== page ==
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Dr. Bayliss informs Arthur Cartwright that his sister has escaped from the sanitarium. Arthur tells Dr. Bayliss not to call the police, he will handle the matter. Dr. Bayliss agrees. Evelyn Forbes has just brutally assaulted the night nurs, stolen her clothes, and broken out of the sanitarium. After all of this, Dr. Bayliss agrees not to call the police. Things would be handled much differently today. Submitted by PaulDrake 33, 7/20/2008.

I don't remember even hearing anything about how badly hurt the nurse was. After all, that WAS a pretty heavy vase she was clobbered with, and Mrs. Forbes used quite a bit of force when she hit her, too. I think Mrs. Forbes was lucky she didn't accidentally kill the nurse. But, in late 50s, most businesses didn't file any charges if a woman got injured, or killed; the prevailing attitude back then was that a woman was lucky to even HAVE a job. That's also why office wolves acted with impunity - no court would ever prosecute them. Submitted by Arisia, 02/18/18

Dr. Bayliss is probably eager to hush things up for the sake of his business, and willing to pressure his staff to do the same. However, he was entirely negligent in not getting written and signed confirmation of Cartwright's promise to take full responsibility. Submitted by GCL 06/10/18

Maybe I just missed him, but did anyone see Pitt Herbert as the Coroner? He's in the credits. Submitted by daveb, 8/12/2009.
+ Not on the DVD. Kilo 4/21/2018.

Paul Drake can certainly sprint with the best of them as he shows in this episode. Early on he enters the house across the street from the Forbes residence and in less than 6 seconds is opening the 2nd-floor window. You can even see Paul begin his sprint as his associate Andrews enters the door. Submitted by Kenmore, 7/05/2010.
+ Just before Paul enters the residence he pauses and holds up the key. If you look quick (or pause) you can see that he has a bandaid on his finger tip. It's also noticeable in other scenes such as when he's playing with the "killer" German Shepherd in the epilogue. Submitted by Kilo 4/21/2018.

The dog which Paul brings to Perry's office really loves the PI's hair. Was Brylcreem a PM sponsor? Submitted by MikeM, 11/02/2012
+ Sammy the dog seems to be one of those pale, heavyset German Shepherds from the Frank Barnes kennel who played the modern television Rin-Tin-Tin. I never liked those dogs. The original Rin-Tin-Tin (1918-1932), the silent film star, was a sable-coated dog with very long dark ears and a thrifty form. His highly agile movements could not be matched by Barnes's tubby Flame Jr. and his equally pale and tubby kennel-mates. Submitted by catyron, January 5th, 2021.

Though a (black) cat person, I love the closing scene with Paul and that dog; hilarious. And something about those wooly sounding four bars has a delightful vintage So-Cal quality. No music credits for this episode? dped, 1/14/24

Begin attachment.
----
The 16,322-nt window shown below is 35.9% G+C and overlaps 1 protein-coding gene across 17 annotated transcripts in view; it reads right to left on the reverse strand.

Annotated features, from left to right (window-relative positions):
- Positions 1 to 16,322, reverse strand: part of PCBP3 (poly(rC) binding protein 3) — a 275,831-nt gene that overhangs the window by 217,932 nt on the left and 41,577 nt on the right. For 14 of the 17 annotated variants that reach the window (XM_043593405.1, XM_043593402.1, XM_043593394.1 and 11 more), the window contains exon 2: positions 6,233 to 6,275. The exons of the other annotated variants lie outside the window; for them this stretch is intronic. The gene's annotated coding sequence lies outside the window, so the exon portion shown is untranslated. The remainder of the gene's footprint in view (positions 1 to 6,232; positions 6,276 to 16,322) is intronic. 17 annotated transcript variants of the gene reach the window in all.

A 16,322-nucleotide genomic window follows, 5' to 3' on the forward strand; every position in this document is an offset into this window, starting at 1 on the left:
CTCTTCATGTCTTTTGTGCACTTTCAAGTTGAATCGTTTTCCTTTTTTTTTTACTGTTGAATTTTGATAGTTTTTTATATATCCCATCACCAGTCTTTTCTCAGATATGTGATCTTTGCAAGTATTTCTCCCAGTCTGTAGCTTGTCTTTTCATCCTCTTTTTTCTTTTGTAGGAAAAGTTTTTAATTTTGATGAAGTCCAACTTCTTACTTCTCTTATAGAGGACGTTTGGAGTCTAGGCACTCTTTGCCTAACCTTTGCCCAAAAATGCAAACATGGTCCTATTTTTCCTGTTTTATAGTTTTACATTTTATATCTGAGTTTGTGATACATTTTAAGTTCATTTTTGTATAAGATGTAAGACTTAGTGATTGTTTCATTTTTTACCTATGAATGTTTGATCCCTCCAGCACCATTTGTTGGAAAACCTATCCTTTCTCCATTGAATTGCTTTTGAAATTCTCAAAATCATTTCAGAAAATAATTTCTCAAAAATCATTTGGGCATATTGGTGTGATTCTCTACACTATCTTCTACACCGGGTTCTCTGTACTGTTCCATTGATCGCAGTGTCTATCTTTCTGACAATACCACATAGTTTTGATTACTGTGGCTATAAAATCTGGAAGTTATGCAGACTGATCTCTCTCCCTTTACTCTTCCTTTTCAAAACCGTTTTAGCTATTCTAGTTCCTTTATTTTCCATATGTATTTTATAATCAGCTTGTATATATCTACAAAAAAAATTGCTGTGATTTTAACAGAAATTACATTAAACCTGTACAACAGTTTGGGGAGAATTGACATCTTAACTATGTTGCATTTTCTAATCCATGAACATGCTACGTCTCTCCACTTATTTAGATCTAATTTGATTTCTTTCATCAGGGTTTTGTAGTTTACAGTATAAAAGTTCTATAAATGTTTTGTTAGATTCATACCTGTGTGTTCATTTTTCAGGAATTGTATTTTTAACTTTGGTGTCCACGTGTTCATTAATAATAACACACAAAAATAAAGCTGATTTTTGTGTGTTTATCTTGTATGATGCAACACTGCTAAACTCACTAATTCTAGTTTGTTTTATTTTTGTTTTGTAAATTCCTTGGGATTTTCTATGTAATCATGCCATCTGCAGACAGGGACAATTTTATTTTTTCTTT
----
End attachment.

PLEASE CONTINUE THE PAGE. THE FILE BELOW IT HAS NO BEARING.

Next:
It seems odd that the police cars have no writing on the doors. Submitted by scarter, 8/4/14

Burger and Bill Johnson wear identical neckties, DOD 07/26/19

Clinton Forbes asks Perry if a will is valid if the maker of the will is executed for murder, and then he tells Perry he wants to make a will. It seems odd Perry doesn't ask him about this. "Mr. Forbes, are you planning a murder?" Forbes assures him he isn't, but he volunteers that information on his own, as he's leaving Perry's office. submitted by scarter, 8/4/14 //
+ It was actually Arthur Cartwright, Evelyn Forbes' brother, who asks about the will. Submitted by Kilo 6/30/2017.
++ And Perry said, "Do you have something in mind, Mr. Cartwright?", NOT "are you planning a murder". Submitted by Arisia, 02/18/18

Classic Perry: "If my client's interests are in jeopardy, I will do whatever is necessary," he tells Paul. Mike Bedard 6.27.16 MeTV airing.

We actually see Perry smoking a cigarette in this episode, then in the epilogue, Perry has a coughing spasm as he chuckles at Paul characterizing Sammy as "a killer". jfh 26Jul2019.

Spoiler Warning! Do Not Read Below If You Have Not Seen The Episode

Not the first--but likely the most dramatic--example in Perry Mason:

"Heaven has no rage like love to hatred turned,
Nor hell a fury like a woman scorned."

And notice that neither Perry nor Della comment on the motivations of a secretary who kills her boss because he won't marry her !! Submitted by Notcom,10-04-2016.

In addition to violence and jealousy, this episode features another staple of PM - an intricate plot - and as is many times the case, the sequence of events that Perry deduces doesn't seem to quite match up with what we've actually seen develop.
When Arthur Cartwright first visits Perry, he relates that he's been kept up two nights by a howling dog; tho it (seems to have) meant little at the time, what we later learn tells us it meant that Polly is already dead...for two days, at least (clearly she and Arthur were neither murdered nor buried at the same time, tho the dialogue during the trial might suggest otherwise).
+ Perry later receives a letter - ostensibly from Arthur - changing his beneficiary from Polly to Evelyn, asking Perry to defend the latter and leaving a cryptic message; taken together, they mean that he knows Polly is dead, and he seems to suspect Evelyn killed her...so right church, wrong pew. But if that's the case why was he murdered ?? Did he tell Thelma and/or Clinton of his suspicions, and they realized he knew too much?? or did he actually suspect they had killed Polly and confronted them?? if so, then why ask Evelyn be defended ?? More to the point, why not report his theory to the police...or at least Perry??
++ The answer of course makes great deal of sense dramatically (but has little logic to it): just as with the no-one-is-looking "surprise" discoveries, it's to fool the audience. Notcom, 122320.